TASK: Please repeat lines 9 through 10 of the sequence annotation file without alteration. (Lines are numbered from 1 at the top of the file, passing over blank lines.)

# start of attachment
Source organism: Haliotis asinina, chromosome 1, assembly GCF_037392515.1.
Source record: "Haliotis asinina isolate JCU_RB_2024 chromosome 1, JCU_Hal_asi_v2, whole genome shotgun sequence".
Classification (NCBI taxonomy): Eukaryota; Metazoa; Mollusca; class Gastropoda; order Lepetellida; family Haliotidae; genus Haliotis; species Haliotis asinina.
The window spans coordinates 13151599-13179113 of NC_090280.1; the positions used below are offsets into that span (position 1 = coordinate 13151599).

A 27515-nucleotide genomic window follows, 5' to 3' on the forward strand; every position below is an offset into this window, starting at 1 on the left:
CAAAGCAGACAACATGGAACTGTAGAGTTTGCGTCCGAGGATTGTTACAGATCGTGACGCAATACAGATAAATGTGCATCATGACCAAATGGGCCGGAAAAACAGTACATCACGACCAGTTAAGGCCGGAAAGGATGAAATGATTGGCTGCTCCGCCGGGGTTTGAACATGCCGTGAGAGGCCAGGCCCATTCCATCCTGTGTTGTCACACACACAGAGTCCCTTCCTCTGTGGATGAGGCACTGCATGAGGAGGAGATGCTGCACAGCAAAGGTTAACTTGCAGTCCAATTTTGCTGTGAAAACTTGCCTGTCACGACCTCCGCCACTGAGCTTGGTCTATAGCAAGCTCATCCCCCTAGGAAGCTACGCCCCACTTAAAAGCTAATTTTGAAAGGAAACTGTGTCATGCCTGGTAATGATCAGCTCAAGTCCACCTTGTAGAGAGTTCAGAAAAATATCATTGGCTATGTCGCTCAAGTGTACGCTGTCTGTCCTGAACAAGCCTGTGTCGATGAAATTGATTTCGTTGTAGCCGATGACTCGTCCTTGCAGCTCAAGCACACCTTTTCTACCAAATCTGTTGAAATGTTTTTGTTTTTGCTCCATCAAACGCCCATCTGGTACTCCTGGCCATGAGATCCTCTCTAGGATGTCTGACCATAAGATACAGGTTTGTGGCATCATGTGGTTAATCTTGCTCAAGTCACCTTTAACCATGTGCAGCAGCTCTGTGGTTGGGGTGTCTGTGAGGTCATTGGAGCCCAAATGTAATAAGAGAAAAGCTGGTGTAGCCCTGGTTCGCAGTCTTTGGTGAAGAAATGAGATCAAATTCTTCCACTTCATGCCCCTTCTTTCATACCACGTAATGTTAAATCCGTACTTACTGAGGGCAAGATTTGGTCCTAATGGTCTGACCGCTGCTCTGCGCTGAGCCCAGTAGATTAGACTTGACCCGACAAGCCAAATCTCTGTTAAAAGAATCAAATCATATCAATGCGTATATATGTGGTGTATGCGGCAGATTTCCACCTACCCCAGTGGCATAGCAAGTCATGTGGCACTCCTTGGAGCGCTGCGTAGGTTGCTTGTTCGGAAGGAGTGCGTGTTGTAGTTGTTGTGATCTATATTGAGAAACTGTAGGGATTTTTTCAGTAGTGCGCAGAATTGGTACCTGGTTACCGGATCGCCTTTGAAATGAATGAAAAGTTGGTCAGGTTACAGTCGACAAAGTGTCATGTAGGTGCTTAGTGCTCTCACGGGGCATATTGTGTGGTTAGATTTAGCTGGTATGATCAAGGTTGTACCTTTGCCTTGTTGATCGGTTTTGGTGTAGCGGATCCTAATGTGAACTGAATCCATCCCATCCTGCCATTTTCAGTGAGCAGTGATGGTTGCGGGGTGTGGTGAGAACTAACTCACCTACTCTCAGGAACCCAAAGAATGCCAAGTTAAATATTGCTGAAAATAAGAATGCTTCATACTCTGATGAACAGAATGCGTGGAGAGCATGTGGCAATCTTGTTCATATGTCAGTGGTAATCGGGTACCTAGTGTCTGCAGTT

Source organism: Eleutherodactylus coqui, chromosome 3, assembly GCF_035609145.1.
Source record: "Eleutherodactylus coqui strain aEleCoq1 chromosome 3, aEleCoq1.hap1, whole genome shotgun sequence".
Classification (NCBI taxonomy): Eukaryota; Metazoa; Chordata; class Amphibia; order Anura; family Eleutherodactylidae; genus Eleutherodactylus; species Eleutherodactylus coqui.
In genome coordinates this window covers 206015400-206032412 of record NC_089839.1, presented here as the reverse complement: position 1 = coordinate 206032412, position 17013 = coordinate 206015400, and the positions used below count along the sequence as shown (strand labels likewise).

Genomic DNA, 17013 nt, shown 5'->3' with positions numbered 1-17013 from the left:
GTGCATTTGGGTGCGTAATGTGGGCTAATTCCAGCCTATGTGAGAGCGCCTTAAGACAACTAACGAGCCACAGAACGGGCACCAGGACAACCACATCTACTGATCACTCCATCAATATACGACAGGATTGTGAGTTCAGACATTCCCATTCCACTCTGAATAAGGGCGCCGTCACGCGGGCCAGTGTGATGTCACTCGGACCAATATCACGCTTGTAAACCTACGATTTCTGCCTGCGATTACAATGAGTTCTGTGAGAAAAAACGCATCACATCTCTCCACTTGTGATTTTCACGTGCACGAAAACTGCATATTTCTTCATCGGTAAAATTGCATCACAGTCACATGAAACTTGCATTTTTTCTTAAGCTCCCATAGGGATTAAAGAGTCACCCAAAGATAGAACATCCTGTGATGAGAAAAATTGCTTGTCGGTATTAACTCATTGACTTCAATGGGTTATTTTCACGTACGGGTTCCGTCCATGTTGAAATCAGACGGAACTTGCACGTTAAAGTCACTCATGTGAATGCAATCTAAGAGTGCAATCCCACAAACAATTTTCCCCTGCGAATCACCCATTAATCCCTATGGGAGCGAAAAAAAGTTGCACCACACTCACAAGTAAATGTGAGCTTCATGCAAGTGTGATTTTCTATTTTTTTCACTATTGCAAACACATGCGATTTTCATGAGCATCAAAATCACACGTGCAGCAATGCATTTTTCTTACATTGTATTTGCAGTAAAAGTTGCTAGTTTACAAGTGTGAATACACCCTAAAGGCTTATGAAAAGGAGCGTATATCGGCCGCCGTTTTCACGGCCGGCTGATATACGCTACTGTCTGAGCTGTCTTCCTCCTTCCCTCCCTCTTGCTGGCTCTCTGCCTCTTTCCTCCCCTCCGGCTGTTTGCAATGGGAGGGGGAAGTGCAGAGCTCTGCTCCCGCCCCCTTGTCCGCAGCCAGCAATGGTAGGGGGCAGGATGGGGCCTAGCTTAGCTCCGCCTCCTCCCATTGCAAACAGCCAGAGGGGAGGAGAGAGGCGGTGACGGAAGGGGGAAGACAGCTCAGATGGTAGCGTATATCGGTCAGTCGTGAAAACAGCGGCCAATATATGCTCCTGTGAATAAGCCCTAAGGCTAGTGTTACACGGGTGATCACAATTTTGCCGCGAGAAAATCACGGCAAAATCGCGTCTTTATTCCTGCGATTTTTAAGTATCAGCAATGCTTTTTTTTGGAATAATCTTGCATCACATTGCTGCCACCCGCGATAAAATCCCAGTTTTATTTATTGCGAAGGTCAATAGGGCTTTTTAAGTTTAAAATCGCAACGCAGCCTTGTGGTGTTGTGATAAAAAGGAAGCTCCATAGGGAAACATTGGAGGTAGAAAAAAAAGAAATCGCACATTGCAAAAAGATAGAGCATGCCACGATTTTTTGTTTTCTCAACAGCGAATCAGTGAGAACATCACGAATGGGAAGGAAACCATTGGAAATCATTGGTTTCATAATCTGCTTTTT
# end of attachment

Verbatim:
Classification (NCBI taxonomy): Eukaryota; Metazoa; Chordata; class Amphibia; order Anura; family Eleutherodactylidae; genus Eleutherodactylus; species Eleutherodactylus coqui.
In genome coordinates this window covers 206015400-206032412 of record NC_089839.1, presented here as the reverse complement: position 1 = coordinate 206032412, position 17013 = coordinate 206015400, and the positions used below count along the sequence as shown (strand labels likewise).